Jon Hammond’s 1965 Fender Twin Reverb
The Twin Reverb was first introduced during the blackface era of Fender amplifiers which was from 1963 to 1967. During this time the amplifier’s output was rated at 85 watts into a 4-ohm speaker load.
The so-called blackface amplifiers have black faceplates, black tolex covering on the cabinet, and neutral to slightly amber tinted silver sparkle grill cloth with a small ribbed rectangular pattern.
Twin Reverb amplifiers came standard with “tilt back legs” which allowed the amplifier to be tilted at an angle backwards, so the speakers faced at a more upward angle, promoting better distribution of their output to an audience when placed on a low stage.
The circuit used is commonly known as the AB763 circuit. Fender Twin Reverb amplifiers use four output tubes, of the 6L6GC type. They use six preamp tubes, consisting of four 7025/12AX7 types and two 12AT7 types. The 7025 is a lower-noise version of the 12AX7.
The Fender Twin Reverb has two independent channels, labeled Normal and Vibrato. The controls have black-skirted knobs numbered from 1 to 10.
The Normal channel has two inputs, a “bright” switch (which compensates for loss of brightness through the volume control when the control is set lower than about “6” on its 1-10 scale), a volume control, treble, middle and bass tone controls.
The Vibrato channel has a duplication of the same controls as the normal channel, plus the addition of reverb, vibrato speed and intensity controls. Reverb is accomplished with a tube/transformer driven low impedance spring reverb tank (made by the Hammond company) or its spin-off company Accutronics. The addition of the reverb circuit requires an additional “gain” stage in the preamp, and as such, the Vibrato channel is capable of a bit more distortion when the volume is set high. Vibrato (tremolo) is accomplished with what is known as a “vibrato bug” by Fender amplifier repairmen. The vibrato bug is a four-wire device consisting of a neon tube and light-dependent variable resistor, packaged in a short section of black tubing. It resembles a water bug, with slender wispy legs. The tube generated vibrato oscillator pulsates the neon light, which varies the resistance on the resistive element. That variable resistance is applied to the audio signal on the Vibrato channel, creating a pulsating increase and decrease of that channel’s volume. The speed controls varies the rate of the oscillator. The depth control limits the amount of application the variable resistor has on the audio signal.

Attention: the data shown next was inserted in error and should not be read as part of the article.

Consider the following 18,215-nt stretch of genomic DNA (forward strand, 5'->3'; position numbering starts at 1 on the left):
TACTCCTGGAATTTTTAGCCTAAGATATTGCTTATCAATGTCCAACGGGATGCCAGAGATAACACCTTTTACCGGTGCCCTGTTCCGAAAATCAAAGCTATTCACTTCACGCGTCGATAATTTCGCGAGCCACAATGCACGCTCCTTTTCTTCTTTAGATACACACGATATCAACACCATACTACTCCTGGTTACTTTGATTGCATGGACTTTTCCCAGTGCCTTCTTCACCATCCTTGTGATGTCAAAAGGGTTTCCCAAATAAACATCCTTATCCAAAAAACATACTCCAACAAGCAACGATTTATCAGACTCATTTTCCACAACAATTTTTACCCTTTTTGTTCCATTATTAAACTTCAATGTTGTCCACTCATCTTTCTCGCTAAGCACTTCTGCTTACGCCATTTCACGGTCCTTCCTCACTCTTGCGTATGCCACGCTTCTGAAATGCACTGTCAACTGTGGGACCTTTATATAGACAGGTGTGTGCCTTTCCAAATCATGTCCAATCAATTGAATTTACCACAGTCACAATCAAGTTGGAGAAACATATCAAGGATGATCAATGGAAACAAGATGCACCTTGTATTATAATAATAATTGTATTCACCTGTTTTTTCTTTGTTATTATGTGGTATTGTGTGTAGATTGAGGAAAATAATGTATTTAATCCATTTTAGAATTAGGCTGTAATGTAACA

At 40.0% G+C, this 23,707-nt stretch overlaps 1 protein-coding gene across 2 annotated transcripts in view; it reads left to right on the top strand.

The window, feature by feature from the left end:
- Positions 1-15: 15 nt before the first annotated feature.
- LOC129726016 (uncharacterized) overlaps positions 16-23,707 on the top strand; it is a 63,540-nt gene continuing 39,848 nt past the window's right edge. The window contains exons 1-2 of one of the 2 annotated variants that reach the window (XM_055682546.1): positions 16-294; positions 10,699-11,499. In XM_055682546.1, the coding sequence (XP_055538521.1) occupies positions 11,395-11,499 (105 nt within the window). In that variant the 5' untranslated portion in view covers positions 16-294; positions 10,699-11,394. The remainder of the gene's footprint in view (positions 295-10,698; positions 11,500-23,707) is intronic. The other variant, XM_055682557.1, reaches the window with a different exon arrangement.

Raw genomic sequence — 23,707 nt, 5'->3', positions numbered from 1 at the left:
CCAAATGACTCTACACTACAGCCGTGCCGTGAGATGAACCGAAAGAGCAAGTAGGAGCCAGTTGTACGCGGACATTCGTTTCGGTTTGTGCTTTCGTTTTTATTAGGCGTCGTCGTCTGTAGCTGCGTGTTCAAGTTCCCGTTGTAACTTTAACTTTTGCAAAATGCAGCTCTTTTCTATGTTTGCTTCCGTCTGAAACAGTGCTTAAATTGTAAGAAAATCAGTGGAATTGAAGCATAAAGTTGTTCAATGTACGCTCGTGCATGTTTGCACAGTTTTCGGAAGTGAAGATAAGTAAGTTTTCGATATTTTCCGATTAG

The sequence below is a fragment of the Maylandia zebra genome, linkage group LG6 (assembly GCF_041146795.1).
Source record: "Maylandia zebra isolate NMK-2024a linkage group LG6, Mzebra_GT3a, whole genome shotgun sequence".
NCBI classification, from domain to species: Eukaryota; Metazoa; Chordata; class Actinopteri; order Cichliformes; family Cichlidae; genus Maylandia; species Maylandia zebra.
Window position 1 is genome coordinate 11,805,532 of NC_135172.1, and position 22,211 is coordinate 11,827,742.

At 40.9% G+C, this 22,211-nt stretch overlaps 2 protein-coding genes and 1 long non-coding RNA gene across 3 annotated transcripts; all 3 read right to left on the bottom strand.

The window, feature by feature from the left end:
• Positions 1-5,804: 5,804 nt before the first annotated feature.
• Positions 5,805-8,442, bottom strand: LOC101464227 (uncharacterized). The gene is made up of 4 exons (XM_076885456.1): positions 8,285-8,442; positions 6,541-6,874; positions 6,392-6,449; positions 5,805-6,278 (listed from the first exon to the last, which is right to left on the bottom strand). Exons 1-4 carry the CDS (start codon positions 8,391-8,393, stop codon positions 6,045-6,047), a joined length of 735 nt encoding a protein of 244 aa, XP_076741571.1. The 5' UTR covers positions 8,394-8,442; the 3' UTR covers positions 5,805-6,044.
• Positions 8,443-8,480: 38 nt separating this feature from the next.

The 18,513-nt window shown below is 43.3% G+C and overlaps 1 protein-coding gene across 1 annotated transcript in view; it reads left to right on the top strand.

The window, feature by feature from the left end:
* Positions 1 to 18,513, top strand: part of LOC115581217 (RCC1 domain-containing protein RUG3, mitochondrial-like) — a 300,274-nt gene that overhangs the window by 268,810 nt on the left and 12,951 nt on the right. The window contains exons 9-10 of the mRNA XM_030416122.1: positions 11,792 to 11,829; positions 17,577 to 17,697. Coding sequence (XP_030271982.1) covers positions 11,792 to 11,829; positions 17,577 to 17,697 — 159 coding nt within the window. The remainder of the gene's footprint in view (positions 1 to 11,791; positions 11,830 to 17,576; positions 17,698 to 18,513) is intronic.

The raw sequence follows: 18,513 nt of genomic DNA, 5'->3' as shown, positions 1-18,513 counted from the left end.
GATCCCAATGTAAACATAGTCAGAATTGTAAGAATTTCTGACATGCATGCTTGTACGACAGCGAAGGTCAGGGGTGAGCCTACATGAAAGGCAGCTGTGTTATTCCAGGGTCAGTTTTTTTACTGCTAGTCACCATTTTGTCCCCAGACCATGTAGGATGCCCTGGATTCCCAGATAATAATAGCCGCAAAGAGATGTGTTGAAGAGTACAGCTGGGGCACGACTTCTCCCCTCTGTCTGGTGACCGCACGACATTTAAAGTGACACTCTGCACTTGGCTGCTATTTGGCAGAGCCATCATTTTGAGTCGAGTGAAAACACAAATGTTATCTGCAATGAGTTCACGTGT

The front panel also has a bright red pilot light lens (better known as “pilot lamp jewel” for its multiple triangular-shaped facets), covering the pilot light (made by the Chicago Miniature Lamp Co.). Other colour schemes (amber, white, green, purple and blue) are also available.
Rear panel controls include a 2.5-amp “slo-blo” fuse, an accessory AC outlet, an earth ground selection switch, on/off and standby switches. Additionally there are two speaker output jacks, and jacks for footswitches to activate/deactivate the reverb and vibrato effects.
The black faceplates of the “blackface” era Twin Reverb will say either “Fender Electric Instruments” (FEI) or “Fender Musical Instruments”, (FMI) depending on the date of manufacture. Those units made before the CBS take over of Fender in 1965, will be marked Fender Electric Instruments, and be worth a bit more on the collectors market.